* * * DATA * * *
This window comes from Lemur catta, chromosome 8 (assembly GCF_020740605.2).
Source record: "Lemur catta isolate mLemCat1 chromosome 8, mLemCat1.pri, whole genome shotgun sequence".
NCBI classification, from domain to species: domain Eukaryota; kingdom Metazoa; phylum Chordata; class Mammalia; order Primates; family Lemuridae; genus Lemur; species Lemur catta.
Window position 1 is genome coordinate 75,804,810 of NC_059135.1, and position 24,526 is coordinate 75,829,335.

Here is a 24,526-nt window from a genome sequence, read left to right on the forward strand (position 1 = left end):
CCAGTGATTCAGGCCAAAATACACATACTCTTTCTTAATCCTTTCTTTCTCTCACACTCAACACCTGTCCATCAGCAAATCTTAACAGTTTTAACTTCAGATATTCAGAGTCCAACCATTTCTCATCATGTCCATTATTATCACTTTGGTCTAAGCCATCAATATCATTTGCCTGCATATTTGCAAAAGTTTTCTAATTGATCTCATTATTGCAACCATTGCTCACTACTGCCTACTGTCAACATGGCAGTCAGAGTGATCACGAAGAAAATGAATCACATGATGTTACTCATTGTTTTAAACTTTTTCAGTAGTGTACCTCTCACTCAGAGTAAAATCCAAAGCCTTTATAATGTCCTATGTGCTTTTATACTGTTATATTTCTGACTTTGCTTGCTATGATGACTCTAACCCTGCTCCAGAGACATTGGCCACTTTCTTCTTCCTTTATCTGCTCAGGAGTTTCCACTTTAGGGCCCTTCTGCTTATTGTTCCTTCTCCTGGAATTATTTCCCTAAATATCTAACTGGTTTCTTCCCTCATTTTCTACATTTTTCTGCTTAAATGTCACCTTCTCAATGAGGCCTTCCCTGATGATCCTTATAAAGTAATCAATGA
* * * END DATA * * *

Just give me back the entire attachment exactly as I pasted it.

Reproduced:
This window comes from Lemur catta, chromosome 8 (assembly GCF_020740605.2).
Source record: "Lemur catta isolate mLemCat1 chromosome 8, mLemCat1.pri, whole genome shotgun sequence".
NCBI classification, from domain to species: domain Eukaryota; kingdom Metazoa; phylum Chordata; class Mammalia; order Primates; family Lemuridae; genus Lemur; species Lemur catta.
Window position 1 is genome coordinate 75,804,810 of NC_059135.1, and position 24,526 is coordinate 75,829,335.

Here is a 24,526-nt window from a genome sequence, read left to right on the forward strand (position 1 = left end):
CCAGTGATTCAGGCCAAAATACACATACTCTTTCTTAATCCTTTCTTTCTCTCACACTCAACACCTGTCCATCAGCAAATCTTAACAGTTTTAACTTCAGATATTCAGAGTCCAACCATTTCTCATCATGTCCATTATTATCACTTTGGTCTAAGCCATCAATATCATTTGCCTGCATATTTGCAAAAGTTTTCTAATTGATCTCATTATTGCAACCATTGCTCACTACTGCCTACTGTCAACATGGCAGTCAGAGTGATCACGAAGAAAATGAATCACATGATGTTACTCATTGTTTTAAACTTTTTCAGTAGTGTACCTCTCACTCAGAGTAAAATCCAAAGCCTTTATAATGTCCTATGTGCTTTTATACTGTTATATTTCTGACTTTGCTTGCTATGATGACTCTAACCCTGCTCCAGAGACATTGGCCACTTTCTTCTTCCTTTATCTGCTCAGGAGTTTCCACTTTAGGGCCCTTCTGCTTATTGTTCCTTCTCCTGGAATTATTTCCCTAAATATCTAACTGGTTTCTTCCCTCATTTTCTACATTTTTCTGCTTAAATGTCACCTTCTCAATGAGGCCTTCCCTGATGATCCTTATAAAGTAATCAATGA